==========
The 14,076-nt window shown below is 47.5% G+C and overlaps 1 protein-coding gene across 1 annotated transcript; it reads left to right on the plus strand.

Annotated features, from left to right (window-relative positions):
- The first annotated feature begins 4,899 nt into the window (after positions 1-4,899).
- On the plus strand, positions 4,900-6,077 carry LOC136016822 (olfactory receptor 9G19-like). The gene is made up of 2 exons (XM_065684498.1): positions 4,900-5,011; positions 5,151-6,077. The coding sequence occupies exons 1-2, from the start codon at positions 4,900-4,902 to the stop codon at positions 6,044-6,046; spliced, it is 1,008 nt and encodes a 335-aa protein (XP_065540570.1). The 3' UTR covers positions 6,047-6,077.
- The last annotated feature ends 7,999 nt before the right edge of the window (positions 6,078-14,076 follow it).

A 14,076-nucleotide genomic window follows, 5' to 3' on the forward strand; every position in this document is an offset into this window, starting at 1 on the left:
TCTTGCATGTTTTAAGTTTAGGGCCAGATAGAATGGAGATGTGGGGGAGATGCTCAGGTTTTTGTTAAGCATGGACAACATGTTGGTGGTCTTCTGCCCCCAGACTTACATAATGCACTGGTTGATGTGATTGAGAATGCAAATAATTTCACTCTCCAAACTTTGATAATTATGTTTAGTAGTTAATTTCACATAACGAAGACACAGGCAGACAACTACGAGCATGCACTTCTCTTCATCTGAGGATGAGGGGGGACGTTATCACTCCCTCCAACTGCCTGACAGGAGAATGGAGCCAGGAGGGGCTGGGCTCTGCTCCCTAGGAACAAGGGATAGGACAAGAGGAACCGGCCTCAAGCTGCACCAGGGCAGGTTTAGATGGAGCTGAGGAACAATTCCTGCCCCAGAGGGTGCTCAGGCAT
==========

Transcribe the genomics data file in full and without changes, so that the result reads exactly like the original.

The 14,076-nt window shown below is 47.5% G+C and overlaps 1 protein-coding gene across 1 annotated transcript; it reads left to right on the plus strand.

Annotated features, from left to right (window-relative positions):
- The first annotated feature begins 4,899 nt into the window (after positions 1-4,899).
- On the plus strand, positions 4,900-6,077 carry LOC136016822 (olfactory receptor 9G19-like). The gene is made up of 2 exons (XM_065684498.1): positions 4,900-5,011; positions 5,151-6,077. The coding sequence occupies exons 1-2, from the start codon at positions 4,900-4,902 to the stop codon at positions 6,044-6,046; spliced, it is 1,008 nt and encodes a 335-aa protein (XP_065540570.1). The 3' UTR covers positions 6,047-6,077.
- The last annotated feature ends 7,999 nt before the right edge of the window (positions 6,078-14,076 follow it).

A 14,076-nucleotide genomic window follows, 5' to 3' on the forward strand; every position in this document is an offset into this window, starting at 1 on the left:
TCTTGCATGTTTTAAGTTTAGGGCCAGATAGAATGGAGATGTGGGGGAGATGCTCAGGTTTTTGTTAAGCATGGACAACATGTTGGTGGTCTTCTGCCCCCAGACTTACATAATGCACTGGTTGATGTGATTGAGAATGCAAATAATTTCACTCTCCAAACTTTGATAATTATGTTTAGTAGTTAATTTCACATAACGAAGACACAGGCAGACAACTACGAGCATGCACTTCTCTTCATCTGAGGATGAGGGGGGACGTTATCACTCCCTCCAACTGCCTGACAGGAGAATGGAGCCAGGAGGGGCTGGGCTCTGCTCCCTAGGAACAAGGGATAGGACAAGAGGAACCGGCCTCAAGCTGCACCAGGGCAGGTTTAGATGGAGCTGAGGAACAATTCCTGCCCCAGAGGGTGCTCAGGCAT